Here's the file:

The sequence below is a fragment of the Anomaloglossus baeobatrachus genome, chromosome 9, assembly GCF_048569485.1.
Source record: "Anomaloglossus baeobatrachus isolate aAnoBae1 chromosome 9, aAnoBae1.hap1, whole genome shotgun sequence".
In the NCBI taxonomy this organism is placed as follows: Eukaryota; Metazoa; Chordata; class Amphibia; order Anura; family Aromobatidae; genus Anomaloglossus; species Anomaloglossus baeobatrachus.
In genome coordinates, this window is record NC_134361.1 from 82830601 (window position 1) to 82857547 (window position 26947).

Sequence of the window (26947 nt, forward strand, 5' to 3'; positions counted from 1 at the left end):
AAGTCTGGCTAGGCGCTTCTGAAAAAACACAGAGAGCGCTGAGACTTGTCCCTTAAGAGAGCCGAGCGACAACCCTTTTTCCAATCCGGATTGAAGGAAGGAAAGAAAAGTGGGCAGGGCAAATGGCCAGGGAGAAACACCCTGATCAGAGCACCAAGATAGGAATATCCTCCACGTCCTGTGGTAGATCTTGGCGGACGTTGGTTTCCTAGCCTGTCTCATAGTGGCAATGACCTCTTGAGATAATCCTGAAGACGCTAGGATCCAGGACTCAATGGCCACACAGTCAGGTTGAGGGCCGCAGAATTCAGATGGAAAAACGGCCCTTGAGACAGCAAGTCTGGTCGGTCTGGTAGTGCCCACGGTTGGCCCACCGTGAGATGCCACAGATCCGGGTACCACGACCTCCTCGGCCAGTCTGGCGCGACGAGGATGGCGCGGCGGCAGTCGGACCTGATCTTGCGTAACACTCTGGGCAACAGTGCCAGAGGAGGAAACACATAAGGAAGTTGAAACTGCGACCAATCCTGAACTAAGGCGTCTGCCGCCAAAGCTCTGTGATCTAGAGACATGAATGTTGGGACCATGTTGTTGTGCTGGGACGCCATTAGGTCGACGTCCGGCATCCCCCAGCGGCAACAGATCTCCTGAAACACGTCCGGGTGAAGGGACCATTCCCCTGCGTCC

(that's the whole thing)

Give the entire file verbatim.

The sequence below is a fragment of the Anomaloglossus baeobatrachus genome, chromosome 9, assembly GCF_048569485.1.
Source record: "Anomaloglossus baeobatrachus isolate aAnoBae1 chromosome 9, aAnoBae1.hap1, whole genome shotgun sequence".
In the NCBI taxonomy this organism is placed as follows: Eukaryota; Metazoa; Chordata; class Amphibia; order Anura; family Aromobatidae; genus Anomaloglossus; species Anomaloglossus baeobatrachus.
In genome coordinates, this window is record NC_134361.1 from 82830601 (window position 1) to 82857547 (window position 26947).

Sequence of the window (26947 nt, forward strand, 5' to 3'; positions counted from 1 at the left end):
AAGTCTGGCTAGGCGCTTCTGAAAAAACACAGAGAGCGCTGAGACTTGTCCCTTAAGAGAGCCGAGCGACAACCCTTTTTCCAATCCGGATTGAAGGAAGGAAAGAAAAGTGGGCAGGGCAAATGGCCAGGGAGAAACACCCTGATCAGAGCACCAAGATAGGAATATCCTCCACGTCCTGTGGTAGATCTTGGCGGACGTTGGTTTCCTAGCCTGTCTCATAGTGGCAATGACCTCTTGAGATAATCCTGAAGACGCTAGGATCCAGGACTCAATGGCCACACAGTCAGGTTGAGGGCCGCAGAATTCAGATGGAAAAACGGCCCTTGAGACAGCAAGTCTGGTCGGTCTGGTAGTGCCCACGGTTGGCCCACCGTGAGATGCCACAGATCCGGGTACCACGACCTCCTCGGCCAGTCTGGCGCGACGAGGATGGCGCGGCGGCAGTCGGACCTGATCTTGCGTAACACTCTGGGCAACAGTGCCAGAGGAGGAAACACATAAGGAAGTTGAAACTGCGACCAATCCTGAACTAAGGCGTCTGCCGCCAAAGCTCTGTGATCTAGAGACATGAATGTTGGGACCATGTTGTTGTGCTGGGACGCCATTAGGTCGACGTCCGGCATCCCCCAGCGGCAACAGATCTCCTGAAACACGTCCGGGTGAAGGGACCATTCCCCTGCGTCC